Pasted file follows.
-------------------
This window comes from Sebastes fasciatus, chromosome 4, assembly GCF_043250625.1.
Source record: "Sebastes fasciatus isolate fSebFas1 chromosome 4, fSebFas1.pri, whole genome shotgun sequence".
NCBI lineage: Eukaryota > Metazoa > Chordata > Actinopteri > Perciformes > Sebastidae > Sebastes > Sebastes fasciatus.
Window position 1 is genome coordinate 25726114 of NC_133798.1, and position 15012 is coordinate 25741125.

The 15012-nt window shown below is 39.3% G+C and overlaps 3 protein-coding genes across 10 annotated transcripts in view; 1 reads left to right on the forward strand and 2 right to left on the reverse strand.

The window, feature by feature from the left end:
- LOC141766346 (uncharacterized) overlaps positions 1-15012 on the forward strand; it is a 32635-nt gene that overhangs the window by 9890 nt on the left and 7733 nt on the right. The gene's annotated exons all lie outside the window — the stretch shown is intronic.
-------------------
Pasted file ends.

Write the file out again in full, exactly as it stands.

This window comes from Sebastes fasciatus, chromosome 4, assembly GCF_043250625.1.
Source record: "Sebastes fasciatus isolate fSebFas1 chromosome 4, fSebFas1.pri, whole genome shotgun sequence".
NCBI lineage: Eukaryota > Metazoa > Chordata > Actinopteri > Perciformes > Sebastidae > Sebastes > Sebastes fasciatus.
Window position 1 is genome coordinate 25726114 of NC_133798.1, and position 15012 is coordinate 25741125.

The 15012-nt window shown below is 39.3% G+C and overlaps 3 protein-coding genes across 10 annotated transcripts in view; 1 reads left to right on the forward strand and 2 right to left on the reverse strand.

The window, feature by feature from the left end:
- LOC141766346 (uncharacterized) overlaps positions 1-15012 on the forward strand; it is a 32635-nt gene that overhangs the window by 9890 nt on the left and 7733 nt on the right. The gene's annotated exons all lie outside the window — the stretch shown is intronic.